New Software Evaluates Horse, Rider Asymmetry

New Software Evaluates Horse, Rider Asymmetry

When a horse and rider are filmed by high-definition video, and the film is fed into the new program, a few simple mouse clicks can provide immediate, detailed analysis of the symmetry--or lack of it--between horse, rider, and saddle.

Photo: Dr. Elizabeth Gundy

Editor's note: This article is part of TheHorse.com's ongoing coverage of topics presented at the 2012 International Society of Equitation Science conference, held July 18-20 in Edinburgh, Scotland.


Technology advancements have allowed enormous improvements in understanding how horses and riders interact via pressure, tension, balance, and more. But despite their many benefits, these technological tools can be complicated to use properly and might not be readily available to the people who might benefit from them the most: riders and riding instructors.

That's about to change.

Using video gaming technology, British equitation scientist and computer programmer Elizabeth Gandy, MSc, MBCS, of the University of Sunderland, has developed a user-friendly software program to help nonscientists evaluate a very common riding problem: asymmetry. She presented her new program at the 2012 International Society for Equitation Science Conference, on July 18-20 in Edinburgh, Scotland.

"We know there's asymmetry there, between the horse, rider, and saddle; virtually every rider can feel it, and even when they can't (feel it), the coach can see it," Gandy said during her presentation. "But that asymmetry needs specific scientific assessment. We wanted to develop a program that would take all the things that scientists can do and bring them into one system, one that's accessible to non-scientists."

Gandy, herself a para-equestrian with her own particular symmetry issues related to her physical challenges, first developed a prototype of the software as a "summer vacation project," she said. But realizing the benefits it could provide to the general riding population, she decided to expand that project into a full-scale, easy-to-use computer program, with the help of University of Sunderland research colleagues Robert Hogg, PhD, and Anne Bondi, BHSI, and undergraduate programmer Aaron Cornell.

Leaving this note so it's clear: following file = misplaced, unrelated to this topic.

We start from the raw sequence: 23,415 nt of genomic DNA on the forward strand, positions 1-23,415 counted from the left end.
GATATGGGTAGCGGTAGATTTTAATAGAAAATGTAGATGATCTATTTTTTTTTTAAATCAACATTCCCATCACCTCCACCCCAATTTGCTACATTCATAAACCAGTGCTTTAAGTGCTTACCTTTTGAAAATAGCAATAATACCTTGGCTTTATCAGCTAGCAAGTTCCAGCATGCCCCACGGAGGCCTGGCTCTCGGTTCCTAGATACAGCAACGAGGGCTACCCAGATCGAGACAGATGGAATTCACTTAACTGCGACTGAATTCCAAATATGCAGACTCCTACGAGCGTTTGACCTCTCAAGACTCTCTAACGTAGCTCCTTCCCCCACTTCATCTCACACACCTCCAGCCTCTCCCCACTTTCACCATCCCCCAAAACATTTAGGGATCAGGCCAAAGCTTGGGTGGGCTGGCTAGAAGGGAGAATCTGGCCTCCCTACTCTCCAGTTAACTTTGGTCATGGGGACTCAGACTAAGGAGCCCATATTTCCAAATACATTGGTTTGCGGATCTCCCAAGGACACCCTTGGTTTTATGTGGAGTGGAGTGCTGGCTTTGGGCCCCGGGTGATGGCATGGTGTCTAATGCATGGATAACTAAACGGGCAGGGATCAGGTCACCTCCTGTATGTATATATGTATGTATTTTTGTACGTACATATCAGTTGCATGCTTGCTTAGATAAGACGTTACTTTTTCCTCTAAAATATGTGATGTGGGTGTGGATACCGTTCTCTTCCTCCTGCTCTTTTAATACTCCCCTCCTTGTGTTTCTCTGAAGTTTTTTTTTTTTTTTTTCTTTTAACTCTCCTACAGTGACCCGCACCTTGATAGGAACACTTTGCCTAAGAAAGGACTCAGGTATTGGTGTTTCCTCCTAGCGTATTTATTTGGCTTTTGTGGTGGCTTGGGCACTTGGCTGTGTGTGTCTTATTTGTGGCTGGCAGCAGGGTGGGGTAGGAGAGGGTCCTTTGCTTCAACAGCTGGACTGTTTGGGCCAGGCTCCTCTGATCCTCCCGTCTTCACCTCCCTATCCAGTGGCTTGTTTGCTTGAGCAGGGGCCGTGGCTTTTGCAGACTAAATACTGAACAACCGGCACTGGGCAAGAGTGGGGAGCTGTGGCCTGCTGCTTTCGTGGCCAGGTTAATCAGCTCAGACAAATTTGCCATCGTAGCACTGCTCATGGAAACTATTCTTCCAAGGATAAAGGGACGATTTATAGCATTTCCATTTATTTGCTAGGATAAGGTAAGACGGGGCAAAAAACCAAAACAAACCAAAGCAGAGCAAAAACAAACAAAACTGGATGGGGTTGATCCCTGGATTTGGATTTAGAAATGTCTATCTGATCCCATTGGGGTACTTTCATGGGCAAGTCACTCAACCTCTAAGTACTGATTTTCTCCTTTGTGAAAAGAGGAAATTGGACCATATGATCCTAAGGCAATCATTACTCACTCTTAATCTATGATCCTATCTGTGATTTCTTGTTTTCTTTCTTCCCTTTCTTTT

This new program (called Equine Motion Analysis System, or EMAS), features pop-up windows, automated graphs, data set comparisons, and practical export options (so the results can be saved as an image file, for example). It requires practically no training for the user, Gandy said.

The concept is based on a marker system--brightly colored vertical adhesive tape attached to the horse and rider in five places: on the middle of the rider's lower back (the lumbosacral joint), on the middle of the back of the riding helmet or hat, along the horse's backbone, on each of the horse's hips (tubera coxae), and on the middle of the back of the saddle.

A sixth marker, horizontal this time, is also placed on the back of the saddle. When this is filmed by high-definition video, and the film is fed into the program, a few simple mouse clicks can provide immediate, detailed analysis of the symmetry--or lack of it--between horse, rider, and saddle.

Gandy used six pilot studies of 25 horse and rider combinations to develop this marker system. The software was then tested on another 14 horse and rider combinations with different skill levels.

"Asymmetry was identified in all the combinations in this study," Gandy said. "And our results pointed to the rider's asymmetry actually being a symptom of the horse's asymmetry, rather than the riders themselves being asymmetric--at least for that particular data set. Of course, we need to do a bigger study to know for sure if that's generally the case."

Although the program is easy to use, it's still preferable to have an expert read the results, Gandy relayed. "It prompts the user on what to click on, but we will still need the equitation scientists to help come up with a protocol about how the results should be interpreted," she said.

More studies are underway to validate the program for scientific use and it could then potentially be commercialized, Gandy said, and she's still tweaking and improving it to make it even more useful. EMAS could be available to the equestrian public as early as 2014, she said.

About the Author

Christa Lesté-Lasserre, MA

Christa Lesté-Lasserre is a freelance writer based in France. A native of Dallas, Texas, Lesté-Lasserre grew up riding Quarter Horses, Appaloosas, and Shetland Ponies. She holds a master’s degree in English, specializing in creative writing, from the University of Mississippi in Oxford and earned a bachelor's in journalism and creative writing with a minor in sciences from Baylor University in Waco, Texas. She currently keeps her two Trakehners at home near Paris. Follow Lesté-Lasserre on Twitter @christalestelas.

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